Have you ever used your computer in the middle of the night or in a dark room and felt blinded by the brightness of your screen?
That’s not only unpleasant but also potentially bad for your eyes. That’s why many people prefer to use night mode, a feature that adjusts the temperature and contrast on your Mac to make it easier on your eyes.
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NightOwl took a dark turn
But before night mode was available, Mac users relied on the app NightOwl to switch between light and dark mode depending on the time of day. Then out of nowhere apparent to any who had downloaded the app, NightOwl took a dark turn and has become a serious security threat.
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Mac users are finding out the app NightOwl may now be a security threat. (CyberGuy.com)
How NightOwl became a problem for Mac users
NightOwl was once a useful app that helped Mac users adjust their screen modes according to the time of day. That changed after November 2022 when the original developer of NightOwl, Benjamin Kramser, sold the app to a company called TPE.FYI LLC. He has since accused the new owner of turning the app into what amounts to a malware delivery vehicle.
Kramser has posted on his developer site that the NightOwl app under new ownership “has opted to monetize the app by integrating a third-party SDK. This decision is not affiliated with me in any way, and I do not endorse it in any form.”
Although the more recent NightOwl owner has said in another report that the allegations are inaccurate and false, we have not heard back from TPE.FYI LLC after reaching out for additional comment. Apple has since reportedly revoked the app’s signing certificate.
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The app, NightOwl, is now integrating a third party which could be a risk for Mac users. (CyberGuy.com)
How a nefarious app can affect your device
Why should you care about a nefarious app and uninstall it asap?
Unwanted traffic: By injecting malicious code into the app and making your device a “gateway,” NightOwl could send and receive internet data that was not meant for you. This is like having strangers use your home address for their online activities without your knowledge. This could use up your internet speed and make your connection slower.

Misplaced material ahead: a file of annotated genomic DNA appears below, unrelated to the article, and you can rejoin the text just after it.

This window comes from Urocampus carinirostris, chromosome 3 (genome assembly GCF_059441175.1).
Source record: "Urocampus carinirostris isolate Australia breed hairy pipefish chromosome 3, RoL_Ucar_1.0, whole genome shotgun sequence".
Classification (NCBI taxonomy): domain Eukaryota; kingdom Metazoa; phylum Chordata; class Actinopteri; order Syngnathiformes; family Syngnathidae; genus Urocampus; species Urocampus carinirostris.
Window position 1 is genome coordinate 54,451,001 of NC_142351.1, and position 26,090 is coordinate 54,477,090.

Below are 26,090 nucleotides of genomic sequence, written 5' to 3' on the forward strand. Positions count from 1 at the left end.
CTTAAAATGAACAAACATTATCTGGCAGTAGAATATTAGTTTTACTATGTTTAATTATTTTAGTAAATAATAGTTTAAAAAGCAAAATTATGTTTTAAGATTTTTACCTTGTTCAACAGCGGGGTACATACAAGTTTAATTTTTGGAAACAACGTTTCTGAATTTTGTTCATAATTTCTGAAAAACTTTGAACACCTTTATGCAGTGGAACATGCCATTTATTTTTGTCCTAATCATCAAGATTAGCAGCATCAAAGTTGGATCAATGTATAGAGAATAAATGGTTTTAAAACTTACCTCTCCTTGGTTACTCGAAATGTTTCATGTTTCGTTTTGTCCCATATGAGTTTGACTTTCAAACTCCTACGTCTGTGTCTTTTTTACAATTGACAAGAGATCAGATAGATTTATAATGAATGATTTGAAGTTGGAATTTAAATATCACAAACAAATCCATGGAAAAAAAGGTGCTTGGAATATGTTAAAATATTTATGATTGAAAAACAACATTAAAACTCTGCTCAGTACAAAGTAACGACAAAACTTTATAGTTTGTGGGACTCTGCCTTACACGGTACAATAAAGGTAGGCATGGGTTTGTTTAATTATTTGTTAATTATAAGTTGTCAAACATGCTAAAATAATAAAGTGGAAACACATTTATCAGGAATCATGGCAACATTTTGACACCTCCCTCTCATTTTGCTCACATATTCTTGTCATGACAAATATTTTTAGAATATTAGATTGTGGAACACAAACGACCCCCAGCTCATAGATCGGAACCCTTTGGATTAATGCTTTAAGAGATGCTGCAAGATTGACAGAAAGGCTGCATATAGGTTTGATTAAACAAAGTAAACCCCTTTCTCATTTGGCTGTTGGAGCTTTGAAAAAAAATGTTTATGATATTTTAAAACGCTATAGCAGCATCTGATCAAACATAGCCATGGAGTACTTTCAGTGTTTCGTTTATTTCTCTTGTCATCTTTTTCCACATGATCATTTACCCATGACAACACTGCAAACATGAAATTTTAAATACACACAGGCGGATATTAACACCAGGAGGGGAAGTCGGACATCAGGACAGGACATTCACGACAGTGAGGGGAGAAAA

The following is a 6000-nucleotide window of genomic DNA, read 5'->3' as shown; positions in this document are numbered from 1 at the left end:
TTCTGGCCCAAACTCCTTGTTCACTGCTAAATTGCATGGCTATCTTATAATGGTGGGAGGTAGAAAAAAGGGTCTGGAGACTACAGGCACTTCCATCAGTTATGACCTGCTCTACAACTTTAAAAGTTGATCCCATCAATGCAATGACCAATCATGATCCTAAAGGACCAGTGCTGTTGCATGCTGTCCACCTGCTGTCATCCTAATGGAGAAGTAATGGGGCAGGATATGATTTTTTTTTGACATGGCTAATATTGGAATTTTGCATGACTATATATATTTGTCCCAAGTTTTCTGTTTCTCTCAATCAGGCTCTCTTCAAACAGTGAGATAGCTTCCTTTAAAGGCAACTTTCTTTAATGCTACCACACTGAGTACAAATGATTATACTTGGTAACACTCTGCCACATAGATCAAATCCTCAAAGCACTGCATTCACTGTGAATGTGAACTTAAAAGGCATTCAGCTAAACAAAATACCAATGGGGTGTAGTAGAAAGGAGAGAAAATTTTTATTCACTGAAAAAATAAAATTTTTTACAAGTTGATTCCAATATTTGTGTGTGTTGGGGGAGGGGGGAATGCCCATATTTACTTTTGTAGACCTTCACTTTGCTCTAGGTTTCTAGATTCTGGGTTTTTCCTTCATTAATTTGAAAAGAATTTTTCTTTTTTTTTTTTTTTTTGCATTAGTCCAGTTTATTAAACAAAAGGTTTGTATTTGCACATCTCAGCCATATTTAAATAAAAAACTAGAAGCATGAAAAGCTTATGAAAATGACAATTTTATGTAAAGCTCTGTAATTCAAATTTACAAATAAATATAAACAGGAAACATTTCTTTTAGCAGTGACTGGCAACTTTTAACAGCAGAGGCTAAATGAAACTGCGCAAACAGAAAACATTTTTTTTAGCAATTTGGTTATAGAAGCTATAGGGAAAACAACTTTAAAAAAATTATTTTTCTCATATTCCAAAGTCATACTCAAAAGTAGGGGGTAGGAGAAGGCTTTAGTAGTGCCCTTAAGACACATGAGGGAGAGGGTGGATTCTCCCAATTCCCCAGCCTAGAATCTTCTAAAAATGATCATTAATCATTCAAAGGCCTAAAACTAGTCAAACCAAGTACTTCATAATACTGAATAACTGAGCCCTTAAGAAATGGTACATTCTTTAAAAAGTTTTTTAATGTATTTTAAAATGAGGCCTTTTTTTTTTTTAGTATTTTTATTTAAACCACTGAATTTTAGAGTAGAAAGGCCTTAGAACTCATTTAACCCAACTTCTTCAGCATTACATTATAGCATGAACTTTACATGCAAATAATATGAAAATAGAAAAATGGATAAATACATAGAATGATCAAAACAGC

Privacy concerns: With your device acting as a relay for unknown online traffic, there’s a lingering question: What kind of data is passing through? Personal data leaks, potential spying activities, or even illegal content could be routed via your Mac, jeopardizing your privacy.
Legal implications: If unsavory activities were conducted via your device, guess whose digital fingerprint is all over it? Yours. It could lead to potential legal complications even if you’re an unwilling and unknowing participant.
In essence, this app that seemed innocent enough became a Trojan horse. It is a deceitful tactic for botnets to sneak onto your device and infect it.
Changes buried in the terms of the app were suddenly applied outlining the app’s external activity with third parties.
The silver lining? The inherent dark mode in macOS means you no longer need NightOwl perched on your system.
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What to do if you already downloaded this app
If you already downloaded the NightOwl app on your Mac, you should uninstall it as soon as possible to avoid any potential security risks. Here are some steps you can follow to remove the app and its associated files.